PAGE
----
How to Put in Contacts | Watch This How To Video

Putting in contact lenses does not always have to be difficult. Watch the video below to learn more about how to put in your own lenses.

Acuvue lenses gives a few more good tips I want to reiterate:

To put your Contact Lenses in:

1 Wash your hands with soap and dry them off.

2 Use a new lens OR take your lens and clean it off by rinsing with your contact solution to get rid of any debris.

3 Put the lens on the finger of your dominant hand. Make sure the lens is a nice round curved shape that looks like a smiley face, not a sharp triangle. If it is upside down, flip it.

4 Pull up your eyelid with your non-dominant hand so the lens can slide in cleanly.

5 Lightly place the lens on your eye.

6 Blink several times to center the lens. You’re all set.

7 If it feels a little dry, put a few drops of solution into your eye and blink again.

8 If it hurts or feels very dry or uncomfortable, take it out and look for tears or debris. If it is damaged throw it away. If not, rinse it again and reapply it. If it was turned upside, rinse it, turn it right side up and reapply.

Don’t worry if you struggle putting your contacts on, we all do! Learn how to put contacts on while you watch me struggle through my own journey

Video: How To Put In Contact Lenses

Video Transcript:

How to put in contact lenses, the journey. We’ll start with a beautiful alarm and not being able to see as we reach for our phone. Ah got it.

Step 1, complete.

Step 2, somehow make it to the bathroom, using the walls for support as we still can’t see. Good thing we know this path so well that it is ingrained in our motor memory. Don’t worry if you’re having a little trouble, it is completely normal at this point. Phew made it.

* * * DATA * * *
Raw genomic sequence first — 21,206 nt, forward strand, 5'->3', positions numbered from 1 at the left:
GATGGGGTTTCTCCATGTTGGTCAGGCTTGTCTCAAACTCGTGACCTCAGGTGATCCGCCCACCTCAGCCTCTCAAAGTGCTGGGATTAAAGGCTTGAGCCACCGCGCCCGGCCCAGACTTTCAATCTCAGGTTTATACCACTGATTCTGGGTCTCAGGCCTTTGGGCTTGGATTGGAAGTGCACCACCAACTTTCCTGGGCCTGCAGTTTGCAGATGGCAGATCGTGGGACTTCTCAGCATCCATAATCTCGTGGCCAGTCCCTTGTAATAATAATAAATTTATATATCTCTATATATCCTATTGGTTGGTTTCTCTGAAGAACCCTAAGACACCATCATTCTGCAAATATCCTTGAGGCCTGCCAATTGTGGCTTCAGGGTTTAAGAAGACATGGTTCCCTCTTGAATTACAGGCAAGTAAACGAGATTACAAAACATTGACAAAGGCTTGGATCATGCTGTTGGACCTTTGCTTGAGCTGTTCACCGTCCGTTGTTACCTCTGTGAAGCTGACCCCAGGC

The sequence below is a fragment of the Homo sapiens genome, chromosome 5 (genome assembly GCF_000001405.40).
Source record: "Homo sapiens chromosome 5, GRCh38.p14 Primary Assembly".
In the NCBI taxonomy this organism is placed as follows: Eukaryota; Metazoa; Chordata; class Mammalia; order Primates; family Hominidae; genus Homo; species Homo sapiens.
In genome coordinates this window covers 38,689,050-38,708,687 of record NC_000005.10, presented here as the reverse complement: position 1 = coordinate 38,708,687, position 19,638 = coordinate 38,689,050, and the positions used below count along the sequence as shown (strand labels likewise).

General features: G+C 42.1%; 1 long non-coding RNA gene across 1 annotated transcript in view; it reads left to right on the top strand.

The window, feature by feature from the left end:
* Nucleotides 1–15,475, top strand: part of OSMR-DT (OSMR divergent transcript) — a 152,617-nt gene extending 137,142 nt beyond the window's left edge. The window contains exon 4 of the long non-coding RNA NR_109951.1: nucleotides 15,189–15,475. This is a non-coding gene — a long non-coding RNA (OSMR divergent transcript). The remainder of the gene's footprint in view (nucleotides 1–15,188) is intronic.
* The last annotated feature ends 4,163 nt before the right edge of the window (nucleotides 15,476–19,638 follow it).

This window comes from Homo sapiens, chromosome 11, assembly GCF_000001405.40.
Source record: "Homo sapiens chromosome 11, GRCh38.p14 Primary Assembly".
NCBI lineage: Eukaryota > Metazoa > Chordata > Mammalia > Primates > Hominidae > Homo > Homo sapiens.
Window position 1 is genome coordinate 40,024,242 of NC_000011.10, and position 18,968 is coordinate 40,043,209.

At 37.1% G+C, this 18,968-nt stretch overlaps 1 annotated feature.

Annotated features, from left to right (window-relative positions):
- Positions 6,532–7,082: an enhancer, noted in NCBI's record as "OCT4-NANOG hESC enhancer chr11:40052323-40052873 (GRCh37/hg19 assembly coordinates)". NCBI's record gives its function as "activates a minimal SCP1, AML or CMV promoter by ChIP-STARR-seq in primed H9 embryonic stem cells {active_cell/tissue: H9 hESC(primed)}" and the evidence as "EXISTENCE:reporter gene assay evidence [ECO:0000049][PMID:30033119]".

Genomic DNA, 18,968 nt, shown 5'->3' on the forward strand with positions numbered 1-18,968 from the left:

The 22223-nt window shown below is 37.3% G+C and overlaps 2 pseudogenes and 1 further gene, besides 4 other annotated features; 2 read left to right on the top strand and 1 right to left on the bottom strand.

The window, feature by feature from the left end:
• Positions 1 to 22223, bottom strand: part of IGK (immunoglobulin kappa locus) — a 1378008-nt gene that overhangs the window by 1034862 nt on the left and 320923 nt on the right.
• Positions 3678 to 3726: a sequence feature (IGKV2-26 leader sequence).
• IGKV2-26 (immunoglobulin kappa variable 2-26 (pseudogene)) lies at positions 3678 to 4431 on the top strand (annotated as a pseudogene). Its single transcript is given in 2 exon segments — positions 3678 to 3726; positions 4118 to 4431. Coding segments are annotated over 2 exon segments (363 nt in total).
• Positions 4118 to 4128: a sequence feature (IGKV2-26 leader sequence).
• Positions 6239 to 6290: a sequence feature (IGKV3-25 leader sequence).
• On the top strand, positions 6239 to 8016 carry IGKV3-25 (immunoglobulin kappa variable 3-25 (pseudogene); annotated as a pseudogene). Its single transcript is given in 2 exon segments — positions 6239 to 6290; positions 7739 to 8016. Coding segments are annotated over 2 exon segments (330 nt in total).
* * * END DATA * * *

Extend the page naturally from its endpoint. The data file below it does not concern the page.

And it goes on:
Let’s move on to step 3 washing your hands. It’s important to get rid of all dust and bacteria particles before putting your contact lenses in your eye. I realize the toothpaste and hot sauce you may or may not have sitting on your bathroom counter look extremely tempting, however, let’s refrain from touching those until after we’ve put the lenses in. Trust me.

Now we start the fun part, opening the contact lens case. Place your hand in the case and scoop it out using a swishing motion. Think of it like you’re brushing a bug off your leg, except you’re brushing a contact lens into your hand.

Step 6, determine if the lens is angry or happy. Angry lenses flare out in a triangle shape and should never be put into your eye. If your lens is angry, flip it over so it becomes a smooth half circle shape before putting it in your eye. Perfect exactly like this.

If your lens is angry, just don’t put it in your eye. You don’t want it to look like that. You can tell the happy lens is happy because it curves up in a smile. Look, it’s a happy lens.

If your lens is too dry, you can add some contact lens solution to it while it is on your finger, before putting it in your eye. Step 7, putting the lens in your eye. I like to hold my eyelash with my left hand as I gently place the happy lens on my eye.

No need for excess force or poking yourself in the eye, you can save that for someone who deserves it. Just think of it as gently placing the lens on top of your eye. Congratulations! If you’ve made it this far, you’re almost there. If your eyes are still dry, you can pour more contact solution directly into your eye. Maybe I just have super dry eyes, but I always do this.

If anyone sees you right after doing this, they might freak out and think you just lost your house or your boyfriend but it’s worth it. I’m not actually devastated or crying because I lost my favorite puppy, I promise. Finally, your contact lenses are in and it’s time to celebrate your hard work.

Not everyone can blindly make it to their bathroom, or put something in their eye they can’t even see, definitely cause for celebration.

Closing comments: Putting in contacts can be scary, but remember, with practice and patience you will be able to master it.

All About Vision reports a recent study where 169 kids, ages 8-17, learned how to put in contacts for the first time, and 86% got to a point where at the end of the study their parents agreed they were able to put in the lenses. They were also confident their child would be able to responsibly wear the lenses.

If (86% of) 169 children can successfully do it to the point their parents say they are responsible enough to wear them on their own, don’t worry, you can do this on your own too!

Comment below your contact lens stories, and if you’ve ever had trouble putting your lenses on as well as what you’ve done to overcome those troubles!